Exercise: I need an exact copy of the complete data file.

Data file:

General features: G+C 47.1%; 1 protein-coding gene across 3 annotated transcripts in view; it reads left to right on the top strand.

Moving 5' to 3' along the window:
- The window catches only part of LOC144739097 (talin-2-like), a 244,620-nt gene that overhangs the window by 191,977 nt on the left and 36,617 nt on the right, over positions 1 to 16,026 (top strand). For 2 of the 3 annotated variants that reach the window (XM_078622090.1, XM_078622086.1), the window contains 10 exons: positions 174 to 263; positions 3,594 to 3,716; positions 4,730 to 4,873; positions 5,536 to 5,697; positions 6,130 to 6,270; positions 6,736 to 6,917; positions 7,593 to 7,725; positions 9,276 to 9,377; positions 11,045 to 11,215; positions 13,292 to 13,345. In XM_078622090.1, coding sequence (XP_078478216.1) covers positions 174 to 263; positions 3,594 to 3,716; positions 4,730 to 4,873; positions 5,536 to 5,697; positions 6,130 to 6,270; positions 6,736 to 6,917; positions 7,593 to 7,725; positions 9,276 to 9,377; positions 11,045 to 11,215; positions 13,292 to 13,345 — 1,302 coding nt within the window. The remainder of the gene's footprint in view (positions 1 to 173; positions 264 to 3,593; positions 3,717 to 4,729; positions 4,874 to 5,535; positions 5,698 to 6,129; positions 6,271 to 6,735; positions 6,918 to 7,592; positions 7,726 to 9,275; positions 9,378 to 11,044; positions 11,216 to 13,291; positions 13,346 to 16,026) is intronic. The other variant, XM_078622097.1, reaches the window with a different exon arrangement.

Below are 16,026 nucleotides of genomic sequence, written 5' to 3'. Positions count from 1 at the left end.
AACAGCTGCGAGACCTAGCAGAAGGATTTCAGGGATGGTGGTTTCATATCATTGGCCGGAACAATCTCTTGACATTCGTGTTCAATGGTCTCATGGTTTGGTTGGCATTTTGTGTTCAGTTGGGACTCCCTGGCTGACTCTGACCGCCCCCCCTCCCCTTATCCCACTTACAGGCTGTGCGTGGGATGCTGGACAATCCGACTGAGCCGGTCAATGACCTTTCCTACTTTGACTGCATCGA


General features: G+C 47.1%; 1 protein-coding gene across 3 annotated transcripts in view; it reads left to right on the top strand.

Moving 5' to 3' along the window:
- The window catches only part of LOC144739097 (talin-2-like), a 244,620-nt gene that overhangs the window by 191,977 nt on the left and 36,617 nt on the right, over positions 1 to 16,026 (top strand). For 2 of the 3 annotated variants that reach the window (XM_078622090.1, XM_078622086.1), the window contains 10 exons: positions 174 to 263; positions 3,594 to 3,716; positions 4,730 to 4,873; positions 5,536 to 5,697; positions 6,130 to 6,270; positions 6,736 to 6,917; positions 7,593 to 7,725; positions 9,276 to 9,377; positions 11,045 to 11,215; positions 13,292 to 13,345. In XM_078622090.1, coding sequence (XP_078478216.1) covers positions 174 to 263; positions 3,594 to 3,716; positions 4,730 to 4,873; positions 5,536 to 5,697; positions 6,130 to 6,270; positions 6,736 to 6,917; positions 7,593 to 7,725; positions 9,276 to 9,377; positions 11,045 to 11,215; positions 13,292 to 13,345 — 1,302 coding nt within the window. The remainder of the gene's footprint in view (positions 1 to 173; positions 264 to 3,593; positions 3,717 to 4,729; positions 4,874 to 5,535; positions 5,698 to 6,129; positions 6,271 to 6,735; positions 6,918 to 7,592; positions 7,726 to 9,275; positions 9,378 to 11,044; positions 11,216 to 13,291; positions 13,346 to 16,026) is intronic. The other variant, XM_078622097.1, reaches the window with a different exon arrangement.

Below are 16,026 nucleotides of genomic sequence, written 5' to 3'. Positions count from 1 at the left end.
AACAGCTGCGAGACCTAGCAGAAGGATTTCAGGGATGGTGGTTTCATATCATTGGCCGGAACAATCTCTTGACATTCGTGTTCAATGGTCTCATGGTTTGGTTGGCATTTTGTGTTCAGTTGGGACTCCCTGGCTGACTCTGACCGCCCCCCCTCCCCTTATCCCACTTACAGGCTGTGCGTGGGATGCTGGACAATCCGACTGAGCCGGTCAATGACCTTTCCTACTTTGACTGCATCGA